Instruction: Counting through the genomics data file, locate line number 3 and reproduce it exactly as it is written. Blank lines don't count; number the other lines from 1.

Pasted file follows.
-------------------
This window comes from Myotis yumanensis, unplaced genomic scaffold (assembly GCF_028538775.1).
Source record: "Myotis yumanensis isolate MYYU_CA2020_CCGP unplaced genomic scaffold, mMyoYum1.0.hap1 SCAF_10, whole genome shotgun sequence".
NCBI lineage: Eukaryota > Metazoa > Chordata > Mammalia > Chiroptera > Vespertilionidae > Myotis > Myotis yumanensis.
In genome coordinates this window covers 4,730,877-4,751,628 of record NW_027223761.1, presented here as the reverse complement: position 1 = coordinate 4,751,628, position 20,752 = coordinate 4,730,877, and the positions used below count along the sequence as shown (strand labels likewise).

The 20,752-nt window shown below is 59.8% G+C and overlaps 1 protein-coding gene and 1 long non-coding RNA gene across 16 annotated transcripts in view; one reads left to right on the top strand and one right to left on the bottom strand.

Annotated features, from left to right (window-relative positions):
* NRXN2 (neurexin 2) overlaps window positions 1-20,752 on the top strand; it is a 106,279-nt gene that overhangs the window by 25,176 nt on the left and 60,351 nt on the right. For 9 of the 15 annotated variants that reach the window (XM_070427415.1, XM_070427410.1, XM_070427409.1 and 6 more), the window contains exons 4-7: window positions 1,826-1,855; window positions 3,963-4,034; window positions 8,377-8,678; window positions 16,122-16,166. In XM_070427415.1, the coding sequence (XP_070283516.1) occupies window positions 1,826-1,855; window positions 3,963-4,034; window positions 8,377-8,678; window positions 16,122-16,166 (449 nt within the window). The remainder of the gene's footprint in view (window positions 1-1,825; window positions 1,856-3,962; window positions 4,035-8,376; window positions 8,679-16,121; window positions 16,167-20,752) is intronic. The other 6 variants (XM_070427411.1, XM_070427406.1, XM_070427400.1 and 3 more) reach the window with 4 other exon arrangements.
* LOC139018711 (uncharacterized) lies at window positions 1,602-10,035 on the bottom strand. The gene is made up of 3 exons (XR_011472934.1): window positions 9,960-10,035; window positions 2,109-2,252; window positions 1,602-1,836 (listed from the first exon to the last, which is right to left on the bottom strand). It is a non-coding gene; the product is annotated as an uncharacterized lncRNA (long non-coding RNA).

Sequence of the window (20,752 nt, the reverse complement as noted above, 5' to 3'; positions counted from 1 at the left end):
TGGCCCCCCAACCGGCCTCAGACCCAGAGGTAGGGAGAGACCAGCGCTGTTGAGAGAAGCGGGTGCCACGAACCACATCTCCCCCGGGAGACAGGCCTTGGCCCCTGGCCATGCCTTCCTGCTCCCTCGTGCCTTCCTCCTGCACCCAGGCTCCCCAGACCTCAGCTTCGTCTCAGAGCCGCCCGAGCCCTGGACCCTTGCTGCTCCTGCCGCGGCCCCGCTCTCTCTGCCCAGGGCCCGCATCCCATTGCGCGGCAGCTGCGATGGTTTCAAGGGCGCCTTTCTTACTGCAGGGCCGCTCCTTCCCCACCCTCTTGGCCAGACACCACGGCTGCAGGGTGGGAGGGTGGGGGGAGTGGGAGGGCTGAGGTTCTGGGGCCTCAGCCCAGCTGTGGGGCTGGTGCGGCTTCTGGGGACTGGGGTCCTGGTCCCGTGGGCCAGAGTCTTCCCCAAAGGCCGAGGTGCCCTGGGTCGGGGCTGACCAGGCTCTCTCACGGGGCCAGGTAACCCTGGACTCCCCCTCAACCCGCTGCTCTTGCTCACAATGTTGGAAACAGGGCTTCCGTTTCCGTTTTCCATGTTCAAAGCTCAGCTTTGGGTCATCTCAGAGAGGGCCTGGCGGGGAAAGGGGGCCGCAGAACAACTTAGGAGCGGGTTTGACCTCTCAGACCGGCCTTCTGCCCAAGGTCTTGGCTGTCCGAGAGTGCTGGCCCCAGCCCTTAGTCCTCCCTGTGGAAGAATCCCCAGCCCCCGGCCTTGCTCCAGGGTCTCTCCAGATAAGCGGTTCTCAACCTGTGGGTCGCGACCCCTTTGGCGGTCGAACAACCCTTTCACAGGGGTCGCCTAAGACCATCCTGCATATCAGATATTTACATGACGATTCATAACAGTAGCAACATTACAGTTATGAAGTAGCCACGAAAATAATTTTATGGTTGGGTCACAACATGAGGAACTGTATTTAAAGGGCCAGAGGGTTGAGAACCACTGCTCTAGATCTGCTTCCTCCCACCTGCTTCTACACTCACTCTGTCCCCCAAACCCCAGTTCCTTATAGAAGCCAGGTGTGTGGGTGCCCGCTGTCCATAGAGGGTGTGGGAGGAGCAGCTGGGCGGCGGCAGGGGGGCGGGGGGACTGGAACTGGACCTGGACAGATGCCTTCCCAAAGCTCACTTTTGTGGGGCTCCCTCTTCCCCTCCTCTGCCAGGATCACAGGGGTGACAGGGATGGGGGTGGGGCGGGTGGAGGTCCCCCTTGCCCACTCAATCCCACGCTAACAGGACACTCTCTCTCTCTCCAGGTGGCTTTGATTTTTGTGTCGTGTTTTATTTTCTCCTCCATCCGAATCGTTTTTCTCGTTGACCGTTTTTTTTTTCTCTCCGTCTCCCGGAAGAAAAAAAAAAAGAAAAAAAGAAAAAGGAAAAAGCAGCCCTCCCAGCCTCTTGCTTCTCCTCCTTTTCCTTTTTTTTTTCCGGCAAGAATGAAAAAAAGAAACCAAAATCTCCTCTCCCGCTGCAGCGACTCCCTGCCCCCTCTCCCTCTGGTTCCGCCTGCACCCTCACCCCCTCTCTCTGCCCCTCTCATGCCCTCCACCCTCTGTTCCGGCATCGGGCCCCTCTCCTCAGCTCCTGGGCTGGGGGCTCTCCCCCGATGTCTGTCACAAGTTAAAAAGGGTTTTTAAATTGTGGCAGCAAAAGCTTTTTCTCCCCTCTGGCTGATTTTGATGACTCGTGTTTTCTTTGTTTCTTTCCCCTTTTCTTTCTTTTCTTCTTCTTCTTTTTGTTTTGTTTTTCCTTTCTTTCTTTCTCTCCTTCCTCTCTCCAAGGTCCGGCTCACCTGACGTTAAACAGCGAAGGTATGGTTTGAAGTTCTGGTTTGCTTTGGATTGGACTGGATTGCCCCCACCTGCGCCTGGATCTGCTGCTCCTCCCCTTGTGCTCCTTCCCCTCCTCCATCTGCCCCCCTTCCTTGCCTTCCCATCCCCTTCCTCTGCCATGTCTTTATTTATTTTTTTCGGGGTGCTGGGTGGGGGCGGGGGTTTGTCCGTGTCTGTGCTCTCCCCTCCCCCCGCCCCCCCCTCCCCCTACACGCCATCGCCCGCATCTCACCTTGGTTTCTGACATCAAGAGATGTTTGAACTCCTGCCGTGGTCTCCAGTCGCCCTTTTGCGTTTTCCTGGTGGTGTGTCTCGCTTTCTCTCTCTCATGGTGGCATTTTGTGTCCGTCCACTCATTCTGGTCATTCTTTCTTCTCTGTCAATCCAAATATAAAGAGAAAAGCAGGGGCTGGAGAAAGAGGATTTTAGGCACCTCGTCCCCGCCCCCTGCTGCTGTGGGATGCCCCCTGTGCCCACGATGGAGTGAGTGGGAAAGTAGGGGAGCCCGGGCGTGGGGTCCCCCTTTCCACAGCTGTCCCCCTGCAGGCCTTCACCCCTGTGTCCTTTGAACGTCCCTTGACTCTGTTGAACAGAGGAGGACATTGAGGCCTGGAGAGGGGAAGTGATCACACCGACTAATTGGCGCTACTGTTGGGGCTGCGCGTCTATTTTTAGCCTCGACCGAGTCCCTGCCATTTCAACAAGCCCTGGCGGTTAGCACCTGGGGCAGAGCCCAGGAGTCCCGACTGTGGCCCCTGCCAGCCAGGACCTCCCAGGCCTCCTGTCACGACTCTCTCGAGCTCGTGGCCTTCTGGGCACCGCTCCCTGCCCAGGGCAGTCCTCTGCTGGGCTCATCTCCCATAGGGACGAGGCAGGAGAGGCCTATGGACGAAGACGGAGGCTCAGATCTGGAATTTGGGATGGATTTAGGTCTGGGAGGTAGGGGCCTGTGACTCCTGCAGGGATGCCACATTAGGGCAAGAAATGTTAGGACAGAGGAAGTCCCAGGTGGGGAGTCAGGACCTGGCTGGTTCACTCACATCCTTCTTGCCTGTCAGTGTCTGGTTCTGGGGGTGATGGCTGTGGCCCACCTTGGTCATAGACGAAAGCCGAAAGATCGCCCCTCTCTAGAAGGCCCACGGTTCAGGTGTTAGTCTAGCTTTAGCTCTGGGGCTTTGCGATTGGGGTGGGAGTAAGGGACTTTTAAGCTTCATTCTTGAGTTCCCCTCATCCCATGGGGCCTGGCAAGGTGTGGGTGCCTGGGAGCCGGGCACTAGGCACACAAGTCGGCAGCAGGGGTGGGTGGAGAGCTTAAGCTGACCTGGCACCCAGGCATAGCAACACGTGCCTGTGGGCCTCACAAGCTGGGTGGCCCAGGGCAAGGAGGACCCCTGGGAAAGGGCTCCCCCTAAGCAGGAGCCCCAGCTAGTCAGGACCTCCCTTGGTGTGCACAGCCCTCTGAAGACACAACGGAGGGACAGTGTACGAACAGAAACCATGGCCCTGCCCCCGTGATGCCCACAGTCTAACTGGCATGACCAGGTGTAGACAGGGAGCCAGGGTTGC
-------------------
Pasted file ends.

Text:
NCBI lineage: Eukaryota > Metazoa > Chordata > Mammalia > Chiroptera > Vespertilionidae > Myotis > Myotis yumanensis.